2016 presidential election

Only the top ten candidates, based on an average of five national polls, will be allowed to participate in the first Republican Primary debate on August 6. But by then there are likely to be 16 GOP candidates in the race. The Democrats won’'t need as much space for their first primary debate, to take place this fall.

Holly Yurchison / WVXU

Ohio Gov. John Kasich, after months of organizing and stumping in early primary and caucus states – will make it official on July 21 at Ohio State University: He is a candidate for the Republican presidential nomination.

WVXU politics reporter Howard Wilkinson talked with news director Maryanne Zeleznik Monday morning about the impact the U.S. Supreme Court's decision on same-sex marriages could have on elections at the state and national levels. 

  Yes, the Quinnipiac University Poll that came out this week – known in political circles as the Q-Poll – showed Ohio Gov. John Kasich leading Democratic presidential front-runner Hillary Clinton by seven percentage points in Ohio, a key battleground state.

Well, that’s interesting, but it was not the worst news for Clinton in the Q-Poll of three key swing states – Ohio, Pennsylvania and Florida.

Karen Kasler / Ohio Public Radio

Ohio Gov. John Kasich would defeat Democratic presidential front-runner Hillary Clinton in Ohio if the election were held today, according to a new independent poll.

And Clinton runs dead even with Kentucky Sen. Rand Paul in the Buckeye State, according to the poll released Wednesday morning by the Quinnipiac University Polling Institute.

  WVXU politics reporter Howard Wilkinson talked with news director Maryanne Zeleznik morning about the historic and unique role Ohio has played in choosing the nation's presidents. 

  Ha! We knew it all along!

Now we have the numbers to prove it! Real, live numbers – and, in politics, you’re best off not arguing with numbers.

At last we can prove what we knew intuitively all along – that there is no better state to look at than Ohio as the predictor of who the next president will be.  And it is the state where the vote in presidential elections most closely mirrors the nation’s vote as a whole.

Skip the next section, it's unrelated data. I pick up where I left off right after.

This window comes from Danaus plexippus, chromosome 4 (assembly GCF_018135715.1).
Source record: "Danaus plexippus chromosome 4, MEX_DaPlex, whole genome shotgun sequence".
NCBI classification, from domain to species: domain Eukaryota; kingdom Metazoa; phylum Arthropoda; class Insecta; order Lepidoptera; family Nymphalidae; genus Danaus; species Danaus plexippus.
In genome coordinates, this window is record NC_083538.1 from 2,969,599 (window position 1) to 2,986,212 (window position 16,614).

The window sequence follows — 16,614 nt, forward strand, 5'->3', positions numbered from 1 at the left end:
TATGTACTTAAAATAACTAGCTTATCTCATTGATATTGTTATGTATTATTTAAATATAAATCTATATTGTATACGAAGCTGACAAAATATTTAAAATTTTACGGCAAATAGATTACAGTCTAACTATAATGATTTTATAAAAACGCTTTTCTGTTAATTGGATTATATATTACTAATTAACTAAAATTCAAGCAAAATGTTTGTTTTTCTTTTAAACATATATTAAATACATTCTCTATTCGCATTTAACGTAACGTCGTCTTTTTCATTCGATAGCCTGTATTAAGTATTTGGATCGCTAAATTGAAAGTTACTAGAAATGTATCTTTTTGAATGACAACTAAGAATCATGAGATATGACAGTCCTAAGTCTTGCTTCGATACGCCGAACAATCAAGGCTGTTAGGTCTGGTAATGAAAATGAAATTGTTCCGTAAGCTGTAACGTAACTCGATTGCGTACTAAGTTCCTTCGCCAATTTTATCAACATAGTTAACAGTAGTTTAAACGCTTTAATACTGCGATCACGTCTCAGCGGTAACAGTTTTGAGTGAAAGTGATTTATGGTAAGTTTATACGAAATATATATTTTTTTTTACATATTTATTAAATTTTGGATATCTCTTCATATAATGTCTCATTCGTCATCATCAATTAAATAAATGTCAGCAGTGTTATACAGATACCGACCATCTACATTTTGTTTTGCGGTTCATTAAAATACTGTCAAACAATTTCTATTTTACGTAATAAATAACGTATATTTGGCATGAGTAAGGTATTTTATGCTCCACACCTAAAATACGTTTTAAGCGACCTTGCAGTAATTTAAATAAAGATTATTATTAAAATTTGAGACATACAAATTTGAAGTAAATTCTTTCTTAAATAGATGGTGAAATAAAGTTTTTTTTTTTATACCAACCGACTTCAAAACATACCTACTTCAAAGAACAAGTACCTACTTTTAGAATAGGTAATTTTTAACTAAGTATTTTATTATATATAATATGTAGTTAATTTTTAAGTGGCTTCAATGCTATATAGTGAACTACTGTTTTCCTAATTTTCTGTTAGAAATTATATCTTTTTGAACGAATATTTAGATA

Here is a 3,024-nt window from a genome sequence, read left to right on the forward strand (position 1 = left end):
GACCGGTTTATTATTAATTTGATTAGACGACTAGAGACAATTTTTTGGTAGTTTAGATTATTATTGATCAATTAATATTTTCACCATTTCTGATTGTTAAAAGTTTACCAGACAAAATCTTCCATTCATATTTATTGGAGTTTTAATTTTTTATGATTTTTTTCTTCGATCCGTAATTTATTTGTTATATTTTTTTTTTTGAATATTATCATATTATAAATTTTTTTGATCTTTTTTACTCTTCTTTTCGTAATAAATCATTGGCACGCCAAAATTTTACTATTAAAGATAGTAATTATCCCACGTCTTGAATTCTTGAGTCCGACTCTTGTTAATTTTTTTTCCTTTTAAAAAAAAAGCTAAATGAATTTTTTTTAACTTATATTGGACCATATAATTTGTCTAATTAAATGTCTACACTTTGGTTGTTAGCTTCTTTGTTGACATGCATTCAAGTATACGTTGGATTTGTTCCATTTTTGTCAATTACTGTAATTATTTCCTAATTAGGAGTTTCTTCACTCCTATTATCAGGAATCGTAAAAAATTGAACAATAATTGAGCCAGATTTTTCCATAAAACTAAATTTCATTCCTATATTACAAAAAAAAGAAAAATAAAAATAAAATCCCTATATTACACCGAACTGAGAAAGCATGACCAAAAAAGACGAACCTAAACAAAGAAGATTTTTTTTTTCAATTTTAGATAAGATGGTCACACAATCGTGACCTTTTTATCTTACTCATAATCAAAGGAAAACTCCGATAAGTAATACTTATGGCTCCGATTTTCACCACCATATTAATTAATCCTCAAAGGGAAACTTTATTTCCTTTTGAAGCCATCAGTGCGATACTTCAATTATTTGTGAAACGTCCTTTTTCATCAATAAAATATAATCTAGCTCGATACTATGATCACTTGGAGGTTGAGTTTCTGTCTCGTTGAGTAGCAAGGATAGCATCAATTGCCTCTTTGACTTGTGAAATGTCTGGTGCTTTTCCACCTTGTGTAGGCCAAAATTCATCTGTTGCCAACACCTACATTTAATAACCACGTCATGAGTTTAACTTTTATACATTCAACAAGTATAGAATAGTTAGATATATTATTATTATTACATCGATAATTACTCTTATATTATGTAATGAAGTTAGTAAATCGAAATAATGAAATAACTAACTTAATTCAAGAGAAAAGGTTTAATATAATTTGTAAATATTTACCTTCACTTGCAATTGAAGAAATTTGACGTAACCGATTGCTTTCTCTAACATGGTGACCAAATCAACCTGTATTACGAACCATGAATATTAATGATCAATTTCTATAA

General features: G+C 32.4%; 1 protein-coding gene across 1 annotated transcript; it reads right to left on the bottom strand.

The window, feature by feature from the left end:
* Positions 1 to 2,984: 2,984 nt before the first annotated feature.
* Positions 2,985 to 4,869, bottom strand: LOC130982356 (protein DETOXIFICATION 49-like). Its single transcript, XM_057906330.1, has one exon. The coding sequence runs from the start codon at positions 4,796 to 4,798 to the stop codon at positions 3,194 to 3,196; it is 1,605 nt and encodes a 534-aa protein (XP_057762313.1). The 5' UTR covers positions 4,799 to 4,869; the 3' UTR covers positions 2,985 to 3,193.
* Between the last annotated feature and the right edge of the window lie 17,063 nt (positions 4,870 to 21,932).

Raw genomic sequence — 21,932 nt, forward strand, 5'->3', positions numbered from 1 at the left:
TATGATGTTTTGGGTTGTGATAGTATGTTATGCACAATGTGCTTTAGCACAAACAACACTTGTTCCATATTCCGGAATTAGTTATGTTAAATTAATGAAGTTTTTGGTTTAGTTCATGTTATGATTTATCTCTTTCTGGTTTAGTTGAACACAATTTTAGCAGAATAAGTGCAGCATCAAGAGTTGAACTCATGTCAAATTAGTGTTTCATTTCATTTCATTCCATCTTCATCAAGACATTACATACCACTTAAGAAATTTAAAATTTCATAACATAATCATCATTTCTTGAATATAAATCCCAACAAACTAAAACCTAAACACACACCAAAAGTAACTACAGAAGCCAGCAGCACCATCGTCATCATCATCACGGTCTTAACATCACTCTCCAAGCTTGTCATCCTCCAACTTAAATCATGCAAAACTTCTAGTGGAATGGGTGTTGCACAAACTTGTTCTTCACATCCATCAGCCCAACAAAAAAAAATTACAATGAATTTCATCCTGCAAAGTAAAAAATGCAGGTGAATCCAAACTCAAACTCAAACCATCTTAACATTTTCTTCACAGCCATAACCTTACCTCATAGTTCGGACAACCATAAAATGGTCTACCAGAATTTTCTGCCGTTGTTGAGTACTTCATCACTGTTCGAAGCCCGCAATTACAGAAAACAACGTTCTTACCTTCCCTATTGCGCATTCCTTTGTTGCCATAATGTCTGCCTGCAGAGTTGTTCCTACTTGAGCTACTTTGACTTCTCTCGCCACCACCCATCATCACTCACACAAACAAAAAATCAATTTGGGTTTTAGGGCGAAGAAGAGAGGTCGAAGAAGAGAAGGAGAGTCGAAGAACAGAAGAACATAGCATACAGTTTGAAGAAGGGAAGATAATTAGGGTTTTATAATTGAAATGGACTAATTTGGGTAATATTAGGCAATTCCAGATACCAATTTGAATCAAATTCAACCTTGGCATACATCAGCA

Ohio is, in fact, the ultimate bellwether state.

WVXU politics reporter Howard Wilkinson spoke with news director Maryanne Zeleznik Monday morning about Kentucky's Rand Paul and Ohio's John Kasich - specifically, what the polling in the early caucus and primary states of Iowa and New Hampshire have to say about them.

Can the Republicans win the White House without winning Ohio next year?

Conventional wisdom (not to mention history, which is a better guide) says, no, they can’t. No Republican president – and we’re going back to the very first, Abraham Lincoln – has ever won the White House without winning Ohio.

In fact, the way the electoral college map skews toward Democratic presidential candidates, most political analysts see the Republican nominee coming up short of the 270 electoral votes needed to win without taking both Ohio and Florida.

Still we wait. Like Vladimir and Estragon in Beckett’s “Waiting for Godot,” waiting for the Kasich presidential candidacy to arrive.

Ohio Gov. John Kasich has done everything a presidential candidate should do, except for one – announce his candidacy.

He’s showed up in early primary and caucus states, like South Carolina and New Hampshire.

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